by Luis de Sousa
Sun Jan 15th, 2012 at 06:00:49 AM EST
This week a friend of mine asked about oil prices for 2012. As usual by this time of the year newspapers and investors alike thrive to have an outlook for the following twelve months, more or less trying to devise how their portfolios may fare. I always find this a bit awkward, the dynamics underlying markets like that of crude oil have little relationship to the rhythm of the Earth's revolution around the Sun. But somehow there is this idea that markets have a sort of fresh start in the beginning of a new year. Hence, usually well informed people put out their forecasts around this time, so as to prove how well informed they are. It just happens that for 2012 the most disparate projections exist, either of a fall in oil prices or of a price boom.
Instead of pointing out who is wrong or is right in this story, the importing thing is to understand that both visions can be correct, both can develop through out 2012.
This is a crosspost from AtTheEdgeOfTime.
The major negative factor on crude oil prices is the austerity policy in Europe, the Eurozone is going into economic recession and can drag with it some other large economies. Naturally this will result in a demand reduction that pushes down prices for immediate and short-term delivery, thus opening the contango, promoting the expansion of commercial/strategic stocks. Another important element can be the political stabilization of Lybia, allowing the full return of European (and other international) oil companies; though this last hypothesis is more remote in my view.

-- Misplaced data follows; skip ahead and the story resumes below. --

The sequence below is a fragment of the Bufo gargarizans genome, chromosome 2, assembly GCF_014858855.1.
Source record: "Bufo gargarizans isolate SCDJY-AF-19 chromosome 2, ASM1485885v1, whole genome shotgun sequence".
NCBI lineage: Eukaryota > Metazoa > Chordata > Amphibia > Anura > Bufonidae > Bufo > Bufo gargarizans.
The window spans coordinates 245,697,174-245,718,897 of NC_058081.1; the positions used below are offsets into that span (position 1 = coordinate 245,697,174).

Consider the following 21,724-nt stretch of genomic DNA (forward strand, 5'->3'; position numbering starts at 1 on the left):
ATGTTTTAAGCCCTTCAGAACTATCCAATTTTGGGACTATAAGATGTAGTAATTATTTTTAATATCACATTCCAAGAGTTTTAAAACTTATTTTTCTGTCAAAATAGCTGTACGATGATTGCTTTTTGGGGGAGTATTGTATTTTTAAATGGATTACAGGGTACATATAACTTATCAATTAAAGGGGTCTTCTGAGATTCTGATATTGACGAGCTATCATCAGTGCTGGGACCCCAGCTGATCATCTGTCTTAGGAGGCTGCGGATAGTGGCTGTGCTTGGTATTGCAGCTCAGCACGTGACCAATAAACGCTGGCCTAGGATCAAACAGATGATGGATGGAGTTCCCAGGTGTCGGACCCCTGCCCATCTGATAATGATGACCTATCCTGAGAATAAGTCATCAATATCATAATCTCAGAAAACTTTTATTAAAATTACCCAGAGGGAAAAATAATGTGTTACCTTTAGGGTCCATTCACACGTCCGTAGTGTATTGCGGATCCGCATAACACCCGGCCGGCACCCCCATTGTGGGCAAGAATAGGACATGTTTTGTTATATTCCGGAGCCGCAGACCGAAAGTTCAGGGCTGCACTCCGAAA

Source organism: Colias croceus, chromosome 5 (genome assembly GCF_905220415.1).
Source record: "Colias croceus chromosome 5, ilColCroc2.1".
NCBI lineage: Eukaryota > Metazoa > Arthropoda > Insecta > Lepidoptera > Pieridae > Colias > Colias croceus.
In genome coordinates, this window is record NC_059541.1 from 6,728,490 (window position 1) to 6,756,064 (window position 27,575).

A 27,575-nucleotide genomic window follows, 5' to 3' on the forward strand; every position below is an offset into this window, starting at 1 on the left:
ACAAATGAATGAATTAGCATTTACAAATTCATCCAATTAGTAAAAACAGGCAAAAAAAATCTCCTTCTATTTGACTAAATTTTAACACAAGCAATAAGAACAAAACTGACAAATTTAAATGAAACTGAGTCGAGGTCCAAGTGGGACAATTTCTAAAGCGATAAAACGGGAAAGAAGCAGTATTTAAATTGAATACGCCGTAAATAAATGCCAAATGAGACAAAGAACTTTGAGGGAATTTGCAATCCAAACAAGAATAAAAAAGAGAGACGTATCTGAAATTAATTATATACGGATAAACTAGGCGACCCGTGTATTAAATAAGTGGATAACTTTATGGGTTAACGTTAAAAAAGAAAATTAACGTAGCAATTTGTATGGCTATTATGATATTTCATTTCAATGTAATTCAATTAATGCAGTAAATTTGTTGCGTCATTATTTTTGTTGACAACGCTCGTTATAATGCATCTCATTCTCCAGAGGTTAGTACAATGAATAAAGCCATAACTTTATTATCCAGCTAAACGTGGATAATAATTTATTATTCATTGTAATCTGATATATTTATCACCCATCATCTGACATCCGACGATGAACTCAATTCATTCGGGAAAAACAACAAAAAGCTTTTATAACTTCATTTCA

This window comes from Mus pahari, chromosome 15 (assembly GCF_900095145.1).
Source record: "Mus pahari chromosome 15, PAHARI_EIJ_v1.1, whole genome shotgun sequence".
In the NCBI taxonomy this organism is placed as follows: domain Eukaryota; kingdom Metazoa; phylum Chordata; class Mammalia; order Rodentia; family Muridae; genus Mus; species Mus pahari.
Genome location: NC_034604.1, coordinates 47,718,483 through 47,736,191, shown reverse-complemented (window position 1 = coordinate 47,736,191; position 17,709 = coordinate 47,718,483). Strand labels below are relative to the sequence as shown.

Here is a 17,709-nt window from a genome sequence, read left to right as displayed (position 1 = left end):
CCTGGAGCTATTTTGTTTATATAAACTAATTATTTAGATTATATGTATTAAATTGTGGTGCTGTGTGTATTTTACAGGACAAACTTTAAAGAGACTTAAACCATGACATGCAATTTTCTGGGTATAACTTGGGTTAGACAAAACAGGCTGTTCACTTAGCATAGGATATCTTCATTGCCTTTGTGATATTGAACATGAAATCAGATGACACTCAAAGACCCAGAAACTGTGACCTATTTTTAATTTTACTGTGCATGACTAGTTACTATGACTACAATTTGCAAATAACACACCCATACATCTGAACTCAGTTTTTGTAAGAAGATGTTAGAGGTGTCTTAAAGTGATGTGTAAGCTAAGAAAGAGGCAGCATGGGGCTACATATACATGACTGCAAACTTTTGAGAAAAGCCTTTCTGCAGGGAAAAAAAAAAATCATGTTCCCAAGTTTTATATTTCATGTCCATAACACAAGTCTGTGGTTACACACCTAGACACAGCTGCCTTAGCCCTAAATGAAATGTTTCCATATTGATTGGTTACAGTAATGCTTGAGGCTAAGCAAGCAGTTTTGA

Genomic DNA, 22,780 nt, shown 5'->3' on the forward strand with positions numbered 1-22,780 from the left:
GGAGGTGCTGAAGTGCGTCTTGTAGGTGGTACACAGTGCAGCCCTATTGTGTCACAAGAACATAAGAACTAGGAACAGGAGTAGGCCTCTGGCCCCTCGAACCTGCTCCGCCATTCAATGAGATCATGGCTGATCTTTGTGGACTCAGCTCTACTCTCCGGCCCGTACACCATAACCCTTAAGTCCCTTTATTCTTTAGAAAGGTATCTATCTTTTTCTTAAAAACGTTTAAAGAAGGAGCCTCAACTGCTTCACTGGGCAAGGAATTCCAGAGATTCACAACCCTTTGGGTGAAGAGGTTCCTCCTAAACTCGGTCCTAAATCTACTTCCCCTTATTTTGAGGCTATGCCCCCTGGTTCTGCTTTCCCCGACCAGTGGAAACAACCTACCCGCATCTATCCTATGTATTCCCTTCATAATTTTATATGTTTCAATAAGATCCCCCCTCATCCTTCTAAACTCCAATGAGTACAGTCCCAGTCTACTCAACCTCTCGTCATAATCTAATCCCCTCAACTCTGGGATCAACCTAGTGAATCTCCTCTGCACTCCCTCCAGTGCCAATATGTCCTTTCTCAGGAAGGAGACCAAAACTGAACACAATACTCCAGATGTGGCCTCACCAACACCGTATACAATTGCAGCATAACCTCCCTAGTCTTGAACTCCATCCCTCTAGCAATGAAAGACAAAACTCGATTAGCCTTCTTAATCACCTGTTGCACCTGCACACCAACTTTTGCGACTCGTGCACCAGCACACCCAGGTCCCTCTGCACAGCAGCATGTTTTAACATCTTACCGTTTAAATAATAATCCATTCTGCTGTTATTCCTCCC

On the upward pressure is above all the embargo to Iran. With the USA, EU, China and Japan apparently coordinating themselves to prescind of iranian oil, demand shall certainly increase for other crude sources. The 2.6 million barrels that Iran exports every day make up more than 6% of the international market, if it disappears it'll certainly leave a trace. But beyond this direct impact the uncertainty remains on the impact the embargo can have on the internal politics of Iran, and of course, on the regular flow of oil through the Strait of Hormuz. Mounting tension around this key oil route, even if military action doesn't materialize, will certainly have a relevant effect on prices. There's also a rapidly developing situation in Nigeria, that could reduce exports from this important supplier of oil to Europe. At this time I'm not yet certain of how serious this situation is or can be, but certainly it would be better if it didn't exist.
It is thus possible to conceive a scenario in which oil prices fall during the first half of the year in consequence of the austerity policy to later on rise on the hardening of sanctions against Iran, when the recently passed legislation in the USA comes fully into place. An important aspect of this dynamics is that the deeper the oil price dive in the first half of the year the more tempted will the OECD members be to harden their position towards Iran.
This sort of roller-coaster prices of a commodity is typical of a context of constrained supply. It is something we should get used to, for it will haunt the international oil market for as long as the long term dynamics stays in place: limited to declining supply meeting a demand heavily pressed by the large emerging economies.